Arthur braked to a stop at the first empty space. He glanced at Esther for a minute, then drew a deep breath, pulling courage and hope out of the air for both of them. Together they ran for the emergency entrance. Just inside the door they were caught up short. It was that hospital smell. Pain and fear, anxiety and confusion have their own peculiar and pungent scent: an animal smell, like that of an unseen predator that can't help but alert and alarm the senses.
The clerk at the desk, busy with paperwork, hardly looked up as she asked in a not un-friendly tone how she might be of help. Words tumbled out of Esther and Arthur's mouths as they explained the accident. "He was just brought in. Can we see him?"
"Not right now. Please take a seat. Are you relatives?"
"We are not family, just good friends."
"Is he married?"
"Yes. His wife is in the city. New York. She's presenting a fashion show this weekend."
"I just need some basic information: age, address, any medical problems. If you could just put that on this form please, and let me know when you get hold of his wife."
Esther nodded and picked up the pen and started filling in the blanks as best she could. Surprisingly, her hand was steady, even though her mind was racing. Esther had been swept up in the storm of the accident and its immediate aftermath. She knew she needed to be calm and strong while they waited for the doctor's report, yet it was so difficult. People came and went in the busy waiting area: an earache, the flu, a broken hip, a head injury, a bicycle accident. Arthur and Esther grew increasingly uneasy as time passed with no update from the receptionist or the doctor. The chatter of people in the waiting room began to sound like background noise in someone else's movie. A clock ticked somewhere, measuring absurdly this void where there was no time.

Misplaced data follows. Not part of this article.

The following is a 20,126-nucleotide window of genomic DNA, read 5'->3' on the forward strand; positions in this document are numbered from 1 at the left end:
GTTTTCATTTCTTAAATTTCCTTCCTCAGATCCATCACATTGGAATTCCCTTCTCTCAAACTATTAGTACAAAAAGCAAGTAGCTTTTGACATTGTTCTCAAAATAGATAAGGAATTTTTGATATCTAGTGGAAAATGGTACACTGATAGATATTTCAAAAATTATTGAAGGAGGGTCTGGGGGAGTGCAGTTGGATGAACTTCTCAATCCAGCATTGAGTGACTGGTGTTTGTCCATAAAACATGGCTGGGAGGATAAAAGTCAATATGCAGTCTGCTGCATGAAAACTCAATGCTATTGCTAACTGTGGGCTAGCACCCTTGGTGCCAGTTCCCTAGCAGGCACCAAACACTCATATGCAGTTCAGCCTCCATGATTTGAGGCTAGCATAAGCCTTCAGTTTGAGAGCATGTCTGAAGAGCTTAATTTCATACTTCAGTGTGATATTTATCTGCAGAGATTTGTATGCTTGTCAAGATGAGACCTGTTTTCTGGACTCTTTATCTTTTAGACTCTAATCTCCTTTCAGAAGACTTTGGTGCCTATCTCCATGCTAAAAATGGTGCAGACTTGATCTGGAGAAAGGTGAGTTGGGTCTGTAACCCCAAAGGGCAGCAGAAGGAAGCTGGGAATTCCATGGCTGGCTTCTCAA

"Should I call Tori now, or wait and see what the doctors have to say?" The words seemed to swarm in the air, not wanting to light anywhere like buzzing insects impossible to swat away. Her hand involuntarily went up as if to shoo them off. Of course she should call Victoria, and, of course, she should call the girls! A telephone, where was a telephone?
Before she could move, a stocky man in blue scrubs with a stethoscope around his neck stood in front of them. Neither Esther nor Arthur heard his rubber-soled shoes coming into the room. His appearance in front of their chairs brought them back to the immediate reality.
"Are you the ones who brought in Mr. Litchfield?"
"Yes." She could barely breathe. "What ... how is he?"
"Are you Mrs. Litchfield?"
"No, they're our best friends."
"Have you been able to reach Mrs. Litchfield?"
"Not yet. She's in the city. New York. Can you tell us anything about David? I need to let her know, as well as their girls." Her voice was measured, but her hands betrayed her, clasping and unclasping to the beat of a galloping horse.
"He has to have surgery, but I will need her to sign for it."
"I am Mr. Litchfield's attorney, and also have his medical power of attorney," Arthur interjected. "The papers are in my office. Do you need them now?"
The doctor saw the anxiety on their faces. "Tomorrow will be fine. Mr. Litchfield is on a ventilator right now and is being treated for shock. He is scheduled for surgery on a badly broken leg, and several ribs are broken. We won't know the full extent of his injuries until then. That was a large animal that fell on him and there might be some internal bleeding. We will proceed with the surgery. Will you two be staying here?"
Excerpted from The Divine Journey by Nikki Friedlander Copyright © 2012 by Nikki Friedlander. Excerpted by permission of AuthorHouse. All rights reserved. No part of this excerpt may be reproduced or reprinted without permission in writing from the publisher.